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Terrorism & Security

Libya's rebels stage bold offensive on oil town of Brega

Taking Brega, a strategic oil port in eastern Libya, would be a key victory for the rebels, who lost the town to Qaddafi's troops months ago.

By Staff writer / July 18, 2011

Libyan rebels drive towards the Brega frontline from Ajdabiya to battle loyalist troops in eastern Libya on July 14.

Gianluigi Guercia/AFP/Getty Images/Newscom

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Libya's rebels have advanced on the town of Brega, a strategically important oil port in eastern Libya that has been held by Qaddafi's forces since March. While reports conflict on whether they now have complete control of the town, the offensive is seen as one of their most ambitious to date.

According to BBC, one rebel spokesman said that they were in charge of the northeastern section of the town and were staging an offensive in the southwestern section. Agence France-Presse reports that the rebels were engaged in close-range combat within Brega, but that poorly coordinated advances and the resulting losses prompted them to pause their assault in order to regroup for a more organized offensive.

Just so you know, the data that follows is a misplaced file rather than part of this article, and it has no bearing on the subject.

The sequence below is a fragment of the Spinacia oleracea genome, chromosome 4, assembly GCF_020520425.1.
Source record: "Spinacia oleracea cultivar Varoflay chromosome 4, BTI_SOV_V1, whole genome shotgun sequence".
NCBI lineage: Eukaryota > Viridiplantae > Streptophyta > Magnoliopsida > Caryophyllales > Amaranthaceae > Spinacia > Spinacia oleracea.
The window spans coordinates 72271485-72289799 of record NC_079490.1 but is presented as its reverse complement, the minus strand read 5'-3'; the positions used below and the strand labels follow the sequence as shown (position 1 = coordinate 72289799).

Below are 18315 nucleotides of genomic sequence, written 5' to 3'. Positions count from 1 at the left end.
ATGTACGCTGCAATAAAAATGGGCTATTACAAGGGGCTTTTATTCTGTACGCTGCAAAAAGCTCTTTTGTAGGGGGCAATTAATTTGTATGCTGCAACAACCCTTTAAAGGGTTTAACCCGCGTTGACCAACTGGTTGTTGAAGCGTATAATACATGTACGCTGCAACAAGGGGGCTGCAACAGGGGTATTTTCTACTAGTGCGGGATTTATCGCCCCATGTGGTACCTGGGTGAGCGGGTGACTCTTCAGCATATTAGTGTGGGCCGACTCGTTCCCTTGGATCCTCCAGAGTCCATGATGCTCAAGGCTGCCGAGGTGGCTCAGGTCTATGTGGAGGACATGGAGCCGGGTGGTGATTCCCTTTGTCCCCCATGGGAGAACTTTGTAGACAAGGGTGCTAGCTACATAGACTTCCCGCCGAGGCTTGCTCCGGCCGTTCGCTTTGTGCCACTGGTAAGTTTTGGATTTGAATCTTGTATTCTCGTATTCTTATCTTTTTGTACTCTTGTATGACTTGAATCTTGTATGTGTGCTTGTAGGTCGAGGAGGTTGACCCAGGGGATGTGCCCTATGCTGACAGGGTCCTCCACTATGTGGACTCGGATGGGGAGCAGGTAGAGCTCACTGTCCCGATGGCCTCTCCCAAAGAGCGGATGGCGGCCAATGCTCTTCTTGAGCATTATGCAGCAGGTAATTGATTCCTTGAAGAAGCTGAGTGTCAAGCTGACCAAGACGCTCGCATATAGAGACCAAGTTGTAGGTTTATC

"Some small groups have made it inside, but we do not control the whole (town) yet," rebel spokesman Mohammed Zawi said, according to AFP. "It is now close fighting."

CNN reports that the troops fielded thousands of landmines along the approaches to Brega as well as an intentional fire fed continuously by an oil pipeline, which slowed their advance. An expedition group entered the city ahead of the bulk of the troops and clashed with Qaddafi's forces. According to the CNN report, the troops are now about five miles from the town.

According to Reuters, which reports that the rebels have booted most of Qaddafi's forces from the town, his troops mostly retreated to Ras Lanuf, a town to the west of Brega.

The Guardian reports that the Brega offensive is one of the rebels' most ambitious and has been bolstered by NATO air attacks.

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